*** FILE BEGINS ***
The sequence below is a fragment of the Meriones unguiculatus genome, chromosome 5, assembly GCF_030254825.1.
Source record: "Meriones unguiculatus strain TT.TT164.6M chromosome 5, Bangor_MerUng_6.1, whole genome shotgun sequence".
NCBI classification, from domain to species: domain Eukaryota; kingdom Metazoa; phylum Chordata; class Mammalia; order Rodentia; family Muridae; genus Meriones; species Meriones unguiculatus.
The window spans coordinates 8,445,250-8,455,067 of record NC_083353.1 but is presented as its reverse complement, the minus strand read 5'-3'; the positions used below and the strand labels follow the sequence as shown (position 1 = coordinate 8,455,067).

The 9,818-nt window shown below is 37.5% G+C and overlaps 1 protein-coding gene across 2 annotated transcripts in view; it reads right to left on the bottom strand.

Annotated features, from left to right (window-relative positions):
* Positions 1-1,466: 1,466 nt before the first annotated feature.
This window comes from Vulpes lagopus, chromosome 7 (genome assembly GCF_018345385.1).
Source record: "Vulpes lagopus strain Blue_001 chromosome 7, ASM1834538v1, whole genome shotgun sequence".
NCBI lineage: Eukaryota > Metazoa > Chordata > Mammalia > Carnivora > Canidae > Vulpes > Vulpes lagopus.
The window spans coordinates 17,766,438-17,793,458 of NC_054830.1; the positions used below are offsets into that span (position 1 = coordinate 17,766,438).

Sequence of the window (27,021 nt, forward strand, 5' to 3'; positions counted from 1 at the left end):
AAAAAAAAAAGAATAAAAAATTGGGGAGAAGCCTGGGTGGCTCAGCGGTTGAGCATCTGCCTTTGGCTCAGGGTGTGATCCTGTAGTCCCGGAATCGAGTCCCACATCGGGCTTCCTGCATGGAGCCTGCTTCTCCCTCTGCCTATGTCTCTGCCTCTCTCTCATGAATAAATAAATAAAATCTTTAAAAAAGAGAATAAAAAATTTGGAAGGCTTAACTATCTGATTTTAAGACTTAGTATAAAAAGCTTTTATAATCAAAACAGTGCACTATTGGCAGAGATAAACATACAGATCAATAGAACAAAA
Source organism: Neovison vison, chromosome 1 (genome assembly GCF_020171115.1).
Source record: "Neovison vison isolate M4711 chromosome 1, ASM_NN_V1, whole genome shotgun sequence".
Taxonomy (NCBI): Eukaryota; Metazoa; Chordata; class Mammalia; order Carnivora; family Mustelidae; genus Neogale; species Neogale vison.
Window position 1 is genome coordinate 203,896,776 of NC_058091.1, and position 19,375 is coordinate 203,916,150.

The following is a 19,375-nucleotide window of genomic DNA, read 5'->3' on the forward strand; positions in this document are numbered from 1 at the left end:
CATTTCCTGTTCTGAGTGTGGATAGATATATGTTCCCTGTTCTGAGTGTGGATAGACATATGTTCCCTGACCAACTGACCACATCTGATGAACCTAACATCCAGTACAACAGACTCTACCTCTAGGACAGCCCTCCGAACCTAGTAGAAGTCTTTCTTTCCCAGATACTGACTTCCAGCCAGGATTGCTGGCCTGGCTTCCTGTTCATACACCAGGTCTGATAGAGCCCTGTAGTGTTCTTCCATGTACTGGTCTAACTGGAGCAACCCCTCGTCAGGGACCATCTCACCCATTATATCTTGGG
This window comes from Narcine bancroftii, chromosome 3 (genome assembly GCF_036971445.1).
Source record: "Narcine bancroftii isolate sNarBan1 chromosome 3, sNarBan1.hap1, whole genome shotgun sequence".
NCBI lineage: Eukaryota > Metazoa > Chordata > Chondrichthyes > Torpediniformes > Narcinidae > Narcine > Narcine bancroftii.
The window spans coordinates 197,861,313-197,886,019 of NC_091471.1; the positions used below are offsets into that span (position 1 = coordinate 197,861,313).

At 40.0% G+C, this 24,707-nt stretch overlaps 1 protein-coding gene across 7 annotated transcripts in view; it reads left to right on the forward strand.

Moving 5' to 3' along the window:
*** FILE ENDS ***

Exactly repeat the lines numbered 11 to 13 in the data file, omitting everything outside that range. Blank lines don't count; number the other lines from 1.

The window spans coordinates 17,766,438-17,793,458 of NC_054830.1; the positions used below are offsets into that span (position 1 = coordinate 17,766,438).

Sequence of the window (27,021 nt, forward strand, 5' to 3'; positions counted from 1 at the left end):
AAAAAAAAAAGAATAAAAAATTGGGGAGAAGCCTGGGTGGCTCAGCGGTTGAGCATCTGCCTTTGGCTCAGGGTGTGATCCTGTAGTCCCGGAATCGAGTCCCACATCGGGCTTCCTGCATGGAGCCTGCTTCTCCCTCTGCCTATGTCTCTGCCTCTCTCTCATGAATAAATAAATAAAATCTTTAAAAAAGAGAATAAAAAATTTGGAAGGCTTAACTATCTGATTTTAAGACTTAGTATAAAAAGCTTTTATAATCAAAACAGTGCACTATTGGCAGAGATAAACATACAGATCAATAGAACAAAA